Consequentialism is the least bad system offered. None are that useful for deciding big questions, since one can find inconsistencies in the simplest Mickey Mouse thought experiments used to justify their own existence. Now try scaling that up to actual real world issues. Great, everyone’s a consequentialist. Is interventionist war good or bad? Always, never, sometimes? If it’s gray, how do you decide? You can’t predict the future. The fog of war says good friggin’ luck even understanding the present. And we can pull a Zhou Enlai and say it’s still too early to decide about the French revolution.
I think moral frameworks are reverse-engineered so as to agree with our pre-existing subjective moral intuitions. Because everyone dips their toe in each one they are practically useful tools for creatively attacking enemies (X is always wrong! or He should have known Y would happen if he did X!) or defending allies (suddenly everyone’s a relativist constrained by their unique situation and they couldn’t predict anything).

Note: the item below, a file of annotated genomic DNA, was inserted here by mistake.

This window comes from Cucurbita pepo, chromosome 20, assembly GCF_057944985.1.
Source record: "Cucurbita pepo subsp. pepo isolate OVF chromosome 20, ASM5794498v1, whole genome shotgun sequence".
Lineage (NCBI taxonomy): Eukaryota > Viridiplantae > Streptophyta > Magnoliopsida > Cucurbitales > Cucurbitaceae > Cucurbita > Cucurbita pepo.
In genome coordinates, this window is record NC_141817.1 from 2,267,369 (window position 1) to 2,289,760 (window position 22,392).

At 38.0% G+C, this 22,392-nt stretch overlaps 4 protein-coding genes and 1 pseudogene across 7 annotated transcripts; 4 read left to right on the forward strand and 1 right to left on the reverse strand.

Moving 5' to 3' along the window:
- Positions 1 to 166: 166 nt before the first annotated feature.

And there aren’t surprises, or discoveries. No one sits down and says “wow, I used to think X was immoral, but after becoming a negative utilitarian I guess it’s peaches and cream.” Maybe a robot would.